Re: Information: Brad's reply (was Information: a very

Greg Billock (
Tue, 30 Jun 1998 10:20:44 -0700 (PDT)



> >> But with DNA, we have only 4 nucleotides and thus KNOW what we are =
> >> restricted to. This should make the information content calculable. What =
> >> am I missing here?
> >
> >The other 2,999,999,999 nucleotides in the sequence. :-)
> I think I must have miscommunicated here. The information content of a
> sequence is related to the ENTIRE sequence, all 2,999,999 of them. There
> are only 4 letters in the DNA alphabet. That was what I was meaning with
> the 4 nucleotides. I was NOT referring to a 4 nucleotide long DNA
> molecule. Go back and re read what I said in that light.
> I still don't think we need to know how many of the possible 3 billion long
> DNA chains yield life to calculate information.

I see what you mean, but here's the paragraph from Shannon again:

We can think of a discrete source as generating the message, symbol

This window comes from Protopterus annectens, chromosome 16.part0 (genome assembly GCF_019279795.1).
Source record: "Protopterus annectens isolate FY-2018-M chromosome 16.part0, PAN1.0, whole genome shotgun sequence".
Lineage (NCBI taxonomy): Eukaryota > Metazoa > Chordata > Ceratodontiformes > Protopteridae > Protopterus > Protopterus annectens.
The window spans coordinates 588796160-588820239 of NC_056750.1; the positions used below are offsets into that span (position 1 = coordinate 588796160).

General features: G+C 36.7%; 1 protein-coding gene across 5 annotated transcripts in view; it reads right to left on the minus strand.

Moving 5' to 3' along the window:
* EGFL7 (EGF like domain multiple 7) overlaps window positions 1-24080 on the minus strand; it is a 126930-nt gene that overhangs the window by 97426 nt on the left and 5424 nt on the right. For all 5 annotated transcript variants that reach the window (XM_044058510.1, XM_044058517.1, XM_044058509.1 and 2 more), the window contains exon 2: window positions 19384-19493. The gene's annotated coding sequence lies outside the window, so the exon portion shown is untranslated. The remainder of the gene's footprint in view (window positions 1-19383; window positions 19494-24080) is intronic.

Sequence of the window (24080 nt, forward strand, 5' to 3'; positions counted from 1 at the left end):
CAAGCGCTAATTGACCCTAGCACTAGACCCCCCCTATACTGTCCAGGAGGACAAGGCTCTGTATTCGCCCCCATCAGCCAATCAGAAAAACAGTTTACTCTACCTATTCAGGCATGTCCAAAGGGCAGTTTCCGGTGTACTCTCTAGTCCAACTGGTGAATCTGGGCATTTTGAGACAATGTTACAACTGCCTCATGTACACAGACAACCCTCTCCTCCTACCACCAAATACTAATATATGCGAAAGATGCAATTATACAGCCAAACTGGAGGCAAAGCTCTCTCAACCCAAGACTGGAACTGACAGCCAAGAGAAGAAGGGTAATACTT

by symbol. It will choose successive symbols according to certain
probabilities depending, in general, on preceding choices as well
as the particular symbols in question. A physical system, or a
mathematical model of a system which produces such a sequence of
symbols governed by a set of probabilities, is known as a stochastic

When the system has dependencies like this (i.e. not every symbol is
independent of every other symbol), it is too aggressive to calculate
the information as 2*length (2 bits per base). The reason is because
there are long-range interdependencies in the genome.